Wednesday, June 17, 2009

The Future of 1/72 Fantasy

In 1/72 Fantasy Review, a hope was expressed that with the release of miniatures from Dark Hold and Caesar, the long neglected field of 1/72 fantasy would bloom. This was in 2006, and unfortunately, Dark Hold soon ceased production of their figures, while Caesar never made more than a few basic sets of figures.

It is now 2009, and once again, two companies are attempting to enter the field. During spring, Dark Alliance (Orion?) released a set of 1/72 orcs, with possible Light Alliance 1/72 elves to come in the future. Then coming in fall, Wells Expeditions will be releasing the CMG Arcane Legions with what appears to be 1/72 miniatures.

I was told that the average male figure would measure 25mm to the top of his head, which is great news for all 1/72 fantasy aficionados. The base set for the game will contain 110 figures. Army packs will contain 40 unpainted figures, cavalry packs will contain 15 unpainted figures, and booster packs will contain 8 painted figures. The game will consist of three factions: Rome, Egypt, and China. So far, most of the images that have been released are for the Egyptians.

The Egyptian undead are typical for the genre, and look thoroughly desiccated. I'm guessing that there is probably some sort of peg under the base so that they will plug into the movement stand.

Most of their other creatures however, don't seem to fit into the category of classical mythology. Below are some images taken from the Arcane Legions Facebook Group, and an unreleased image of an Anubian Guard.

Thursday, June 11, 2009

More Elves

Depending upon who you talk to, elves can range in size from the dwarf-like workers of the North Pole, to the gigantic elves of Tolkien's Middle Earth. The standard I use to determine the height of an elf comes from Scandinavian and Germanic myth. In these myths, elves (or rather light elves) are as tall, if not taller than men. Dark elves, on the other hand are short and misshapen.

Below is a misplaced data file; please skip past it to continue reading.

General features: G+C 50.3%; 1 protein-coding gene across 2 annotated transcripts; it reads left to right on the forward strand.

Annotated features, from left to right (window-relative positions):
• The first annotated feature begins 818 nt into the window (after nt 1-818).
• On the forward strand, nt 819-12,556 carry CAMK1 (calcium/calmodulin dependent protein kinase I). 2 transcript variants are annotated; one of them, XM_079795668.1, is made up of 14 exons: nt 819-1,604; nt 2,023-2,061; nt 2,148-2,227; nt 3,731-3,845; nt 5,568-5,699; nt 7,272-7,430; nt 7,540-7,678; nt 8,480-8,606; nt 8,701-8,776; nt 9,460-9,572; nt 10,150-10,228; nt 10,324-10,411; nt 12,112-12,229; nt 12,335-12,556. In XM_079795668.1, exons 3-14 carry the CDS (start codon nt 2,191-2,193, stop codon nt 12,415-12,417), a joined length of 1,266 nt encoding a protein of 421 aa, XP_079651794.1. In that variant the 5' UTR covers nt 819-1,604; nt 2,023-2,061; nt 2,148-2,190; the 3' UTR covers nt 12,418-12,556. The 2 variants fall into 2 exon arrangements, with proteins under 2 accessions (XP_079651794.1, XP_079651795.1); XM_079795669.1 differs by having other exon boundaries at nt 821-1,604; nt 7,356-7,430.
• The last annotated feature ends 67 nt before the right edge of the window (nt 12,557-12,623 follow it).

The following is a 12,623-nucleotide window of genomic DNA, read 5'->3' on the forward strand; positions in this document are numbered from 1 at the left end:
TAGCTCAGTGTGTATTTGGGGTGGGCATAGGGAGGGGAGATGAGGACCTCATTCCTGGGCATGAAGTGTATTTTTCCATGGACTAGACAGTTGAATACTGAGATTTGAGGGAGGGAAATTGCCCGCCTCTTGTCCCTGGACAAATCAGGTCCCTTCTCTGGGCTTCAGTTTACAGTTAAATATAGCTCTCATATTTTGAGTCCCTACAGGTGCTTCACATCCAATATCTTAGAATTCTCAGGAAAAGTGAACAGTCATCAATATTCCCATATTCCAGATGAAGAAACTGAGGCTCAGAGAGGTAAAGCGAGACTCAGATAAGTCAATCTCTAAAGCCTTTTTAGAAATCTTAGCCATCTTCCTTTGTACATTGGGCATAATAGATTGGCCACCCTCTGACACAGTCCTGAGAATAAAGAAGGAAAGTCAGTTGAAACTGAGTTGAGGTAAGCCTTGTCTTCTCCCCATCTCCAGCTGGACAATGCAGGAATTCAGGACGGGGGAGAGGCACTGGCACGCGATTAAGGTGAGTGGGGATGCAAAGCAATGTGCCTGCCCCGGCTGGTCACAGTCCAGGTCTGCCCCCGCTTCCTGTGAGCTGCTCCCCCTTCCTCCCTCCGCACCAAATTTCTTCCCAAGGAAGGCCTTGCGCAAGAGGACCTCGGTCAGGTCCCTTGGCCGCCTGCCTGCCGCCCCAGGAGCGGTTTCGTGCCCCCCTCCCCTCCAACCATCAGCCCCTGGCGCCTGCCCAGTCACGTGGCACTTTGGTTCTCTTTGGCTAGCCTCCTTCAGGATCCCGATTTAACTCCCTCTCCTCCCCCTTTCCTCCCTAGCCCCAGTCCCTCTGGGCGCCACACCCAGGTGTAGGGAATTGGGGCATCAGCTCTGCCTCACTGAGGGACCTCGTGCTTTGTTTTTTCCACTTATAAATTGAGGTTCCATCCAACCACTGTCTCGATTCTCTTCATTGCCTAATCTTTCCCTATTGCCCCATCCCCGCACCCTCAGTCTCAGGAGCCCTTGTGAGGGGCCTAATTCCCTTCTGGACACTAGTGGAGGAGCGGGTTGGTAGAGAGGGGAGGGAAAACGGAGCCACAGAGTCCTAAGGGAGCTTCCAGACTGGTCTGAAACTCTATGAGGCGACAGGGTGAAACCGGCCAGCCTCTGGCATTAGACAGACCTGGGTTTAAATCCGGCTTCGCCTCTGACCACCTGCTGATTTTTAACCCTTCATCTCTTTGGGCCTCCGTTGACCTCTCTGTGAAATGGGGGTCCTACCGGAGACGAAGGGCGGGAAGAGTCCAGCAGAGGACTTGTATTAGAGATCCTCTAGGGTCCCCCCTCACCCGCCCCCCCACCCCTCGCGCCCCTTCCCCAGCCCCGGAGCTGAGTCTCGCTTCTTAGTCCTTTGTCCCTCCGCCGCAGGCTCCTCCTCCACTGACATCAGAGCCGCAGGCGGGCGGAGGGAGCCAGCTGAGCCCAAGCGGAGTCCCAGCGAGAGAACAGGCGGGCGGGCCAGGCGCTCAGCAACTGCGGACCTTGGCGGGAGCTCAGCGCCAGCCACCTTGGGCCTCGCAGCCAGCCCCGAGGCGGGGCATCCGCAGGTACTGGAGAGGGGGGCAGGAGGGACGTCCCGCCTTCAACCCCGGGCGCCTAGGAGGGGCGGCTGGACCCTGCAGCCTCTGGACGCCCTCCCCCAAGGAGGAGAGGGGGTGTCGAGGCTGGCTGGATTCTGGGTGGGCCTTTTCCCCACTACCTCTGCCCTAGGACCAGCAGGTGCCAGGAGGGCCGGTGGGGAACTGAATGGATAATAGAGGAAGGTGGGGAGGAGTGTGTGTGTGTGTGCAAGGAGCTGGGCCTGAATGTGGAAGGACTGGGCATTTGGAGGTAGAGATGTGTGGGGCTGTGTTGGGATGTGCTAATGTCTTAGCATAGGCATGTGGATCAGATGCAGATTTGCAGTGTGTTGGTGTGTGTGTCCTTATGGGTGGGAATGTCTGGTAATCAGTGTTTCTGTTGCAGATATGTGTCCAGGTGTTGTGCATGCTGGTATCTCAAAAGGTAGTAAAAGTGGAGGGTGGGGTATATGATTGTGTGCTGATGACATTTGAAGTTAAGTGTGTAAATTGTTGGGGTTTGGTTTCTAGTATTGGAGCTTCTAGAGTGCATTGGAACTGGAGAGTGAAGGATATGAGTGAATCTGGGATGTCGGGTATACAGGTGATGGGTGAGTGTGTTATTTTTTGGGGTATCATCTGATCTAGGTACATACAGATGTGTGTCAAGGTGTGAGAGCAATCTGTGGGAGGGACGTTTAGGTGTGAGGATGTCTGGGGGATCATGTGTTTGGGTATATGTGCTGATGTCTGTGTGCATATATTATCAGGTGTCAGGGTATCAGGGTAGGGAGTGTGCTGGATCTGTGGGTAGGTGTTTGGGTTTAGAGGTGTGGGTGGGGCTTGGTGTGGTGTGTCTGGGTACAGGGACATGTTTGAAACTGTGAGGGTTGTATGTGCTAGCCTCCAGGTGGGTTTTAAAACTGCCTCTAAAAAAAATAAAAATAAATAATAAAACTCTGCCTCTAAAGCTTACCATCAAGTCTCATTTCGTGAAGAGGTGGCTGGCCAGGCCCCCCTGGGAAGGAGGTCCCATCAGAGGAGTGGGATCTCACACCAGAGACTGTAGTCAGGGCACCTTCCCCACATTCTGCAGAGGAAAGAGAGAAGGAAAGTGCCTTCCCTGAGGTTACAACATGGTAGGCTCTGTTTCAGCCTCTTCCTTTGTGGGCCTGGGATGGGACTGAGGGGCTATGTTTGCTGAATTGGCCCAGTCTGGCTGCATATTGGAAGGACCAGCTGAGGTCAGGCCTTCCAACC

The first group of miniatures are Eureka 18mm Elves of the Lofty Spire. The Eureka 18mm fantasy line focuses primarily on LoTR-like miniatures, and they are quite tall compared to 15mm figures. Even so, they are still too short for my tastes. They would however, be perfect for AD&D style elves in 1/72. Pictured below is an Elf with sword (300HEL03), two Elf musicians (300HEL06), an Elf standard bearer (300HEL05), and two Elf sorcerors (300HEL07).

Taller still, are the Eureka 18mm Wood Elves. Several of these figures could almost be used as 1/72 without any alteration. The first and third figures next to George are Wood Elf bards (300WEL06); the second and seventh figures are Wood Elf mages (300WEL07); the fifth figure is a Wood Elf standard bearer (300WEL05), and the fourth and sixth figures are Wood Elf archers (300WEL01).

Black Raven Foundry also makes a line of elves in 15mm. The High Elf Melee Troops (FO22) contain a variety of elves with very elaborate armor and weapons. The figures are short, and probably would make good dark elves. The set includes command figures: